One thing I learned very, very early in my professional career is that there is no such thing as a "Proof of Concept.” You can setup software on underpowered hardware as a demo, but it will inevitably be moved straight into production use with nary a thought as to the whole reason it was setup on "throwaway" hardware in the first place.
And then it will underperform, crash, etc. And then the software (and the team that set it up) will look bad. Maybe it is "bad" - but the odds are far higher that something was put together in a rush in order to demo a feature, and is now being relied upon for day-to-day operations.
What is the solution to "throwaway demos"? Should you really deploy a demo environment on a system that meets its minimum system requirements - even when you "know" it won't be used "for real"?
Yes. Yes you should.
"But,” I hear you object, "I cannot afford to try out this tool on a machine with 16 CPUs, 32 GB RAM, and 400 GB storage.”
If that is really true, then you cannot afford whatever this new tool is, either. For example, a D14 16 CPU instance on Azure is $2.111 per hour (and includes 112 GB RAM and 800 GB storage). $2.111 per hour is a little over $50/day. Or a little over $1500 a month. Or from Digital Ocean, you can get a 16 CPU instance with 64 GB RAM & 1280 GB storage for $320/month.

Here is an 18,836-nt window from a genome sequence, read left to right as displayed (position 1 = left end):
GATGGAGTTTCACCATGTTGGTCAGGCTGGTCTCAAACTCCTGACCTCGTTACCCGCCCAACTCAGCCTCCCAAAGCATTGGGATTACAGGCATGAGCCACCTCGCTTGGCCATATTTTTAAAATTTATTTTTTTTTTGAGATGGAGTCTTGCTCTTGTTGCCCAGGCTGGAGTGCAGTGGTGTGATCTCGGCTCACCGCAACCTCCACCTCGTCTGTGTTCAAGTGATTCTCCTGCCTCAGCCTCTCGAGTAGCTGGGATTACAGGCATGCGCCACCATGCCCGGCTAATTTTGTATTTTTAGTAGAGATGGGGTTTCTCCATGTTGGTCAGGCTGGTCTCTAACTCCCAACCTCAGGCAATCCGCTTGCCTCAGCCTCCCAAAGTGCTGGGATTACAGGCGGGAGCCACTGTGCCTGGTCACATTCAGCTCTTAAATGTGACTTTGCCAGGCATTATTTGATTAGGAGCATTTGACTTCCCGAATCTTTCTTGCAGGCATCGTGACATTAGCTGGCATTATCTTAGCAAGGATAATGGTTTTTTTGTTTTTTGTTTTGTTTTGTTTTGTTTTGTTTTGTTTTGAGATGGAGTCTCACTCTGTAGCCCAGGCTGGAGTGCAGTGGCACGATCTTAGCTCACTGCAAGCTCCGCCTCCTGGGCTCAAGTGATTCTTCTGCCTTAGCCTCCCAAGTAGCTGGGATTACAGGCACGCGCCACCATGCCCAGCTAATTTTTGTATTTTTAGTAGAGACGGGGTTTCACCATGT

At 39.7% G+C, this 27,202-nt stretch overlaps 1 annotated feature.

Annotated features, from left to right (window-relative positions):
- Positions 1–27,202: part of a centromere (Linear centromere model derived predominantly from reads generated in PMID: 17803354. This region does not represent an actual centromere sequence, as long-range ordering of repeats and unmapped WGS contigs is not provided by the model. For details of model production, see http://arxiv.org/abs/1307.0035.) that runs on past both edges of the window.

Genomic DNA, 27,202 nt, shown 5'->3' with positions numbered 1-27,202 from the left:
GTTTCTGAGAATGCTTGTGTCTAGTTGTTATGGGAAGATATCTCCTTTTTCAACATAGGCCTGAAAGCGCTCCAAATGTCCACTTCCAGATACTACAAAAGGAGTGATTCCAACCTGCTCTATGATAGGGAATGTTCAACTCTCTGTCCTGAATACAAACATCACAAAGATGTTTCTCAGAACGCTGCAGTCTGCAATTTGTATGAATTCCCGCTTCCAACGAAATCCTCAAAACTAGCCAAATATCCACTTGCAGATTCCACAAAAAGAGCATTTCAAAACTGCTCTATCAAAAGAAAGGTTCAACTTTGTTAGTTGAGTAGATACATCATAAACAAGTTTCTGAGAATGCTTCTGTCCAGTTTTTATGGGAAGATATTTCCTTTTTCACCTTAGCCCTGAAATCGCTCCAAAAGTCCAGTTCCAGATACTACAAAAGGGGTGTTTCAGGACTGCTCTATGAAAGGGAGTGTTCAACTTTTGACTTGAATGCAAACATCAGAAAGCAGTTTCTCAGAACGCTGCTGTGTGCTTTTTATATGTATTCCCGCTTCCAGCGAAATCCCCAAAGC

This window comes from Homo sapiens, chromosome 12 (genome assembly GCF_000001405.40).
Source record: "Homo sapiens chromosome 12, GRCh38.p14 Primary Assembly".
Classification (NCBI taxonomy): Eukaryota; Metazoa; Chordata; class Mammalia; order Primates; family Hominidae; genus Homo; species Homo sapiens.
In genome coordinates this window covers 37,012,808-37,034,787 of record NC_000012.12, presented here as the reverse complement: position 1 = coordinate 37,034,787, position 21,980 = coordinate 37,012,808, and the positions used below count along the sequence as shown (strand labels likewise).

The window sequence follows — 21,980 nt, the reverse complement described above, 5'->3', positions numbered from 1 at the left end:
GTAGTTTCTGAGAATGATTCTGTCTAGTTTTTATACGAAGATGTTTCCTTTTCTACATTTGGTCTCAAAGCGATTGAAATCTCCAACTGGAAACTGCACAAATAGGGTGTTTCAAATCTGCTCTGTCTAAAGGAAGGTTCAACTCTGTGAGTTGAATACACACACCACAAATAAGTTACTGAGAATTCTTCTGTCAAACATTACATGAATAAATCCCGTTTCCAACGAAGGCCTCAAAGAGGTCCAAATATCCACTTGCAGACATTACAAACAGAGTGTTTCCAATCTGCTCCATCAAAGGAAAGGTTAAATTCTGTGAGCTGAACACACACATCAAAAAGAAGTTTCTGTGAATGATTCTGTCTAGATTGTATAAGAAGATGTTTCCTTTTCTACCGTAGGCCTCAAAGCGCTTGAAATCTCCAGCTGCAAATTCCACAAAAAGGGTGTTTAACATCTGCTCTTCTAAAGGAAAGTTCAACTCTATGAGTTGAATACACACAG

Can you truly "not afford" a few hundred dollars to try-out a new tool for your business? One that you may be spending thousands of hours leveraging across the organization every year?
Inside of 30 days, you should know whether or not you're going to rely on a new tool - and if you are, you're going to want to keep it running. If you're not, you're only out a few hundred dollars. (Plus, if you're using a multi-cloud management tool like CloudBolt, keeping-up with all your cloud instances is made much easier.)
If you have even a modestly-decent in-house virtualization environment, surely you can "spare" a VM for a month or two to try-out the new tool you're considering relying-upon. Again, if you end up not going that path, you can blow-away the instance in a few seconds. You are - literally - out almost no additional cost for internal hosting.
Don't skimp on "demo" or "proof of concept" hardware - the amount of money you "save" will be far outspent by wasted end-user time and frustration using underpowered gear. Give the PoC its best chance to impress your customers, whether it's some new whizzbang accounting reporting tool that you want to impress your C Suite with, some infrastructure management tool, or whatever else it might be: a few dollars spent early will save countless thousands in lost productively later.
Need help setting up and architecting a demo for production use? August Schell has leading engineers who know how to design, deploy, and manage solutions of every kind. Want to chat more about how we can make your demo environment ready for prod? Reach out now or call us at (301) 838-9470.